Can the Quebec government afford to pass up $1.7 billion a year? Not with a public debt that will soon hit $275 billion, it can't.
The recently tabled budget may have been a step in the right direction, but we still have a ways to go before our finances could be called healthy — not to mention Quebecers' tax burden and purchasing power.
Yet according to my colleagues, leaving $1.7 billion on the table is just what the province has done by making certain energy choices in recent years: subsidizing wind power, subsidizing the purchase of electric cars, and blocking the development of oil in Quebec.
First of all, the government subsidizes the production of electricity from wind turbines, which is much more expensive than hydropower. As we calculated in 2013, thanks to this program, Hydro-Québec indirectly subsidizes the wind power sector to the tune of $695 million a year, which amounts to some $200 per Quebec household to produce a tiny fraction of the province's energy.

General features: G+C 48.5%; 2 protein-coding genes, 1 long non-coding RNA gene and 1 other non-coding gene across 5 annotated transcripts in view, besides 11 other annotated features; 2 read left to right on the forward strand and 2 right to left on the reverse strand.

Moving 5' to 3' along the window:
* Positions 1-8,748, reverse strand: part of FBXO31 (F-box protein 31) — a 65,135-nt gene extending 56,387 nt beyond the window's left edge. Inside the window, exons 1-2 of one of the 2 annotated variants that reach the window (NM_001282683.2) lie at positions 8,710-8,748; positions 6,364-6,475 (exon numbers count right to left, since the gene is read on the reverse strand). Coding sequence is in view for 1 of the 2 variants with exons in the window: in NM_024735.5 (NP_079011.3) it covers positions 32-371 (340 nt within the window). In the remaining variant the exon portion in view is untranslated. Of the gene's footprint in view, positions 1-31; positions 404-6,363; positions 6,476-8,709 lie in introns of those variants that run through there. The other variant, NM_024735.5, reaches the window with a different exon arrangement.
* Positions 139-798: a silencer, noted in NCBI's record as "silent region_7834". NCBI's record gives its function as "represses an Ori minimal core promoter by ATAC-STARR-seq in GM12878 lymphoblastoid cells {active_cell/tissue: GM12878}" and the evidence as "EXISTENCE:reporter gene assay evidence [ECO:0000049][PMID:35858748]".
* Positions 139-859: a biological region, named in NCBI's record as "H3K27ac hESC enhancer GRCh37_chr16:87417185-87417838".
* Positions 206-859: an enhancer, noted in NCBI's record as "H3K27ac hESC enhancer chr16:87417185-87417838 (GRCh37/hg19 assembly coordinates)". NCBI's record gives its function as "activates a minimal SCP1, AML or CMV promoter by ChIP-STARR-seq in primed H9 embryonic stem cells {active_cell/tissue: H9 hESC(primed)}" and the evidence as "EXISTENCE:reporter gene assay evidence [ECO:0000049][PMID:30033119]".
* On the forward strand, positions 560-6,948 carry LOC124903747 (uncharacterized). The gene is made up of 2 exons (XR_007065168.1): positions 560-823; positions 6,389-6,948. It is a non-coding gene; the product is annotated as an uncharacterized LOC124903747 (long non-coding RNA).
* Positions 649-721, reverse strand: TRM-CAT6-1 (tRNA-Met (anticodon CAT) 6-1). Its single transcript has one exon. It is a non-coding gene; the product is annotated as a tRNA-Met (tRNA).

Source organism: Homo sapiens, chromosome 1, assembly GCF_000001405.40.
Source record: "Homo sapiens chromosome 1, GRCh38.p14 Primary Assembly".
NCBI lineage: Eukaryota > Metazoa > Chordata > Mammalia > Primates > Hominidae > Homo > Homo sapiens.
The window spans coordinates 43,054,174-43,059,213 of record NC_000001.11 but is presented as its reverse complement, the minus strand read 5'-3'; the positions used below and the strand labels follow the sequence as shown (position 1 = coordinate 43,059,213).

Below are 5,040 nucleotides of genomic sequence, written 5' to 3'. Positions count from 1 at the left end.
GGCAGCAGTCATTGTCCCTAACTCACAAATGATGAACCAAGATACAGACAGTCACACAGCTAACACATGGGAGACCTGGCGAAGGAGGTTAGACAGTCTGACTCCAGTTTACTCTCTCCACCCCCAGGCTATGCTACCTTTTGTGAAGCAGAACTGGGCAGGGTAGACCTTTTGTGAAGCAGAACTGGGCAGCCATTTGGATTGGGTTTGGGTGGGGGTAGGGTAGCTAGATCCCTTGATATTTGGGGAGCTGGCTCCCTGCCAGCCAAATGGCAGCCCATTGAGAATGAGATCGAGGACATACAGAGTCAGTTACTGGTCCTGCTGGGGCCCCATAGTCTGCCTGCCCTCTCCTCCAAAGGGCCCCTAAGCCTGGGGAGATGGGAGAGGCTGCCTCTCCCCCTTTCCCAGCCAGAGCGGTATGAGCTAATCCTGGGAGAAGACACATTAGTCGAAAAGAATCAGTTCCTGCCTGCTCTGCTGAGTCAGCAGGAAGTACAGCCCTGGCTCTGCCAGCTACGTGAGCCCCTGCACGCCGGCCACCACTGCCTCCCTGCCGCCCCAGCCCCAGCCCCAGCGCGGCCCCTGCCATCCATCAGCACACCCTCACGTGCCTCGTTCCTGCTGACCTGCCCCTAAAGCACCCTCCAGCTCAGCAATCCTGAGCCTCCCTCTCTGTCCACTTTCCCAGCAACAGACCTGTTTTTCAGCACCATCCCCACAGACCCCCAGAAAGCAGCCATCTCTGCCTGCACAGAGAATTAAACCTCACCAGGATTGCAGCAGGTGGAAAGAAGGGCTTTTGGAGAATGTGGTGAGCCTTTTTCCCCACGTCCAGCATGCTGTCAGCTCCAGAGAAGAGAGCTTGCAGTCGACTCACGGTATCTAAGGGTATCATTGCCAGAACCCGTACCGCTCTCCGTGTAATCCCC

The government also subsidizes electric cars, offering up to $8,000 toward the purchase of an all-electric or plug-in hybrid vehicle, and up to $1,000 for the purchase and installation of a home charging station. In 2014, this program cost the government some $22 million, for the purchase of just 2,684 plug-in vehicles. The cost of this subsidy program will likely increase in years to come, and to have any sizable impact, it would have to increase a lot.
Oil development projects, on the other hand, do not have to be subsidized; they just need to be allowed. Private companies are already interested in developing Quebec's oil resources in places like the Gaspé region and Anticosti Island.
With an estimated 40 billion barrels of oil, even assuming that just three per cent of these resources are recoverable and that the price of oil remains at around $50 a barrel, developing this resource would provide a minimum of $160 million a year in royalties for the Quebec treasury over 30 years. Under more realistic assumptions, that figure jumps to $978 million a year. Add these royalties to the savings that could be had by abolishing subsidies for wind power and electric cars, and the treasury suddenly has an extra $1.7 billion with which to lower the public debt and the tax burden, all without imposing any added "austerity" on Quebecers.
Earlier this month, the government made public a series of reports that seem to suggest a willingness to allow the development of oil in the province. Let's hope that it follows through, for the sake of all Quebec taxpayers.
Michel Kelly-Gagnon is President and CEO of the Montreal Economic Institute. The views reflected in this column are his own.